And I’m an alpha animal.

    • wormme says:

      It’s not so much that I feel alpha, that most everyone else is…gamma? “Omega” is the bottom letter, but doesn’t fit because it has bad-ass connotations.

      • Xpat says:

        I consider myself an Alphalpha male. Chicks tend to like me, but I’m intimidated by jocks.

        • Edohiguma says:

          Jocks used to intimidate me back in my school days (and the really funny thing is that I was always the tallest kid.) Today I’d just be “Do you feel lucky punk? Do you?”

          I’m a Gibbs-style alpha. I don’t need to yell and scream at people to get stuff done, I don’t need to flaunt my masculinity into people’s faces.

          • Xpat says:

            You make me realize that there’s a false accusation implied in my self-characterization that I need to clear up. I can’t remember any “jock” ever being mean or intimidating to me. They were all nice people where I was from. So, it’s all in my head. Where most of my other deficiencies reside.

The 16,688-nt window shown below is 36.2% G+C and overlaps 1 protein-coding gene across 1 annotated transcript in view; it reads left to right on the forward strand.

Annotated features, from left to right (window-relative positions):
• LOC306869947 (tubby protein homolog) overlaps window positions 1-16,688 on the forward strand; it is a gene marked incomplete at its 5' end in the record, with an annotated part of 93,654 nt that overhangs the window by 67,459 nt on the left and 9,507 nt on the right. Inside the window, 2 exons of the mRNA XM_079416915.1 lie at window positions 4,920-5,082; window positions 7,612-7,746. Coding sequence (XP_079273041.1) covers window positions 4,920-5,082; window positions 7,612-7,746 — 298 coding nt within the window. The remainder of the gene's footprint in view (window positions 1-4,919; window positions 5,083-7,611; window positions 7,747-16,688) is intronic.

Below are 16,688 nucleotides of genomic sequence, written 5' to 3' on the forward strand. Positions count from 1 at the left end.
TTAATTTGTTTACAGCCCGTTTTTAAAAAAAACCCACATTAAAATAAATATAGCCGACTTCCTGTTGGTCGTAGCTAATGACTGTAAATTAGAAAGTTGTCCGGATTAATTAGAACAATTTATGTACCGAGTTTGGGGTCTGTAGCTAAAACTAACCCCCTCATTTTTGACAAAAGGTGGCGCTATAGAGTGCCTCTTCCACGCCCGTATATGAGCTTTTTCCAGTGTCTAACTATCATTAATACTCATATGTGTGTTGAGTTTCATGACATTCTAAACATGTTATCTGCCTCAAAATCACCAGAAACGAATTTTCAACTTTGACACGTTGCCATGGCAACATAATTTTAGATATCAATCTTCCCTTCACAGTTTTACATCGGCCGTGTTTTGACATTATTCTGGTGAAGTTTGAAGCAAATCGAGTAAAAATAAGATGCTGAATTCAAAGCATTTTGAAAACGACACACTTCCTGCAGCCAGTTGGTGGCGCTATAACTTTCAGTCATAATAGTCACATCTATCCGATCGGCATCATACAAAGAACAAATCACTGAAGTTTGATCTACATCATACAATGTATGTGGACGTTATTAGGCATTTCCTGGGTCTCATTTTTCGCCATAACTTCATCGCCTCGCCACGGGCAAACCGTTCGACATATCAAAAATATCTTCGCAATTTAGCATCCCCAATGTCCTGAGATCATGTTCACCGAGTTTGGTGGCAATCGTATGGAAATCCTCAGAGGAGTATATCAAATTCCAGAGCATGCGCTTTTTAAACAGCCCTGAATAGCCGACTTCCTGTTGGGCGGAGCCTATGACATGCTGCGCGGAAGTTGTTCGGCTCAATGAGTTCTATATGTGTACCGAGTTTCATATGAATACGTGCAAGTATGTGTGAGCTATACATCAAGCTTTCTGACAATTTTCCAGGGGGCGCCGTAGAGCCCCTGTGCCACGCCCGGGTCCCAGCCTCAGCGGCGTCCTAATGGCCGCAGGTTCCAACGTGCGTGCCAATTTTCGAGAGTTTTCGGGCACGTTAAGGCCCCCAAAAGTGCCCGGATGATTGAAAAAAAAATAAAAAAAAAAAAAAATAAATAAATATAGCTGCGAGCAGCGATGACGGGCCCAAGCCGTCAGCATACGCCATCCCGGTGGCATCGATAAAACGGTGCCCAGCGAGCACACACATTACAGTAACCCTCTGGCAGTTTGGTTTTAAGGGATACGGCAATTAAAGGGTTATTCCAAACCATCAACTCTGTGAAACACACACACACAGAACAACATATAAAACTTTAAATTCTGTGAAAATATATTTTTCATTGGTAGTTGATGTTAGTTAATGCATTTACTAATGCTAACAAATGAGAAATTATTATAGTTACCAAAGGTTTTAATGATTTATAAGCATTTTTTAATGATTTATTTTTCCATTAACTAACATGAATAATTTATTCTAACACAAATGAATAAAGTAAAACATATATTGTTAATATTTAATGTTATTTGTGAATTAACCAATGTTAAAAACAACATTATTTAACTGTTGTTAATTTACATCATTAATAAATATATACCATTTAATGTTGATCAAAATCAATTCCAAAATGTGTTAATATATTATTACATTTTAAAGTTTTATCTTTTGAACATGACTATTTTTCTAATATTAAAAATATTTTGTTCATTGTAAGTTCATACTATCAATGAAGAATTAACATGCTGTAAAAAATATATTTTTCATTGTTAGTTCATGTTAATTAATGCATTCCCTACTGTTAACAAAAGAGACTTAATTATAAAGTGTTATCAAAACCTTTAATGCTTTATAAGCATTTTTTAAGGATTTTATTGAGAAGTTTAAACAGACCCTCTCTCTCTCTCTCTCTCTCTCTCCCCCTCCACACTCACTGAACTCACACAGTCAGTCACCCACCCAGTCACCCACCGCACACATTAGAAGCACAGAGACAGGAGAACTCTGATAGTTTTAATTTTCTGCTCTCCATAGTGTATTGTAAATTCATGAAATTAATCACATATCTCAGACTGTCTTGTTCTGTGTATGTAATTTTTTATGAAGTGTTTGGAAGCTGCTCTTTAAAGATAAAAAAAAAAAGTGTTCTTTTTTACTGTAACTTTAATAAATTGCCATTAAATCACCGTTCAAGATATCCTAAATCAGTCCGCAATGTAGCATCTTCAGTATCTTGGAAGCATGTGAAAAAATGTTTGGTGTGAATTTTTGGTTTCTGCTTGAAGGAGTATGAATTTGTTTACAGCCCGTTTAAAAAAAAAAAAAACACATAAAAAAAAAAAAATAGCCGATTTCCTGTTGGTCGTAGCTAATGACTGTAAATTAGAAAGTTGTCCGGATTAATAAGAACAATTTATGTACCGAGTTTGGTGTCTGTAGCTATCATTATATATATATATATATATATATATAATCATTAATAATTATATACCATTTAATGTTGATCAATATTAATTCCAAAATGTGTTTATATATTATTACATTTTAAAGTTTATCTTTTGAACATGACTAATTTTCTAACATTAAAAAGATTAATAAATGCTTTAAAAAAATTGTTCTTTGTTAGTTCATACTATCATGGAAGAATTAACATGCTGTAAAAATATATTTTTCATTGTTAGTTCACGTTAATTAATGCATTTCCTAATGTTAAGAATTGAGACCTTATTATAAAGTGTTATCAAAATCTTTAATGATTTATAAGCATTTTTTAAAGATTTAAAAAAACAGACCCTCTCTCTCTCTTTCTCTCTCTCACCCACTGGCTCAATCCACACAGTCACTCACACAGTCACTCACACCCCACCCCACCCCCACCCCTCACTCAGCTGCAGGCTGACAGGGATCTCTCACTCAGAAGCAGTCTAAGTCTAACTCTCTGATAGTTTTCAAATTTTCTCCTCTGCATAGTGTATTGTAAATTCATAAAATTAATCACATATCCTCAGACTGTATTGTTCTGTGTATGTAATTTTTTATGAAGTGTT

• Edohiguma says:

            It’s always in the head.

            Nevertheless, can I Gibbsslap you for not being clear enough?

          • Xpat says:

            Thank you, sir! May I have another?

  2. midwest bill says:

    PETA is getting what they want from the suit … a lot of attention.

    Good point on the “inalienable rights” … I think, not quite sure. The point of the constitution is to limit government to a place below God and the individual’s God given endowment. But laws that punish man’s imposition into another man’s rights are justified. Laws that impede man from exercising his rights (generally with the intent of putting another man’s foot on his neck) are unconstitutional.

    Constitutional laws are rules for keeping your “inalienable” rights that we were endowed with. The “inalienable” applies broadly to the equal and free endowment from God to “all mankind”, but then the individual can act badly and lose them. The bill of rights gives more specifics on what rights the laws cannot limit. We have the right to bear arms, but there are usage rules.

    I’m not sure whether the founders considered what you said they didn’t … the more I learn, the more I find they really considered a LOT. All men have an equal and inalienable right to the endowment from God …. THAT can not be taken away by government. That seems self evident. But as with any property, there are rules for its usage that must be obeyed. But since power corrupts, the bill of rights puts more limits on government, specifically granting more rights to the individual, to equip him against evil government.

    Noon whistle … just my thoughts … thanks for yours. PETA is screwing the pooch … if dogs have rights, who will have dogs?

    • wormme says: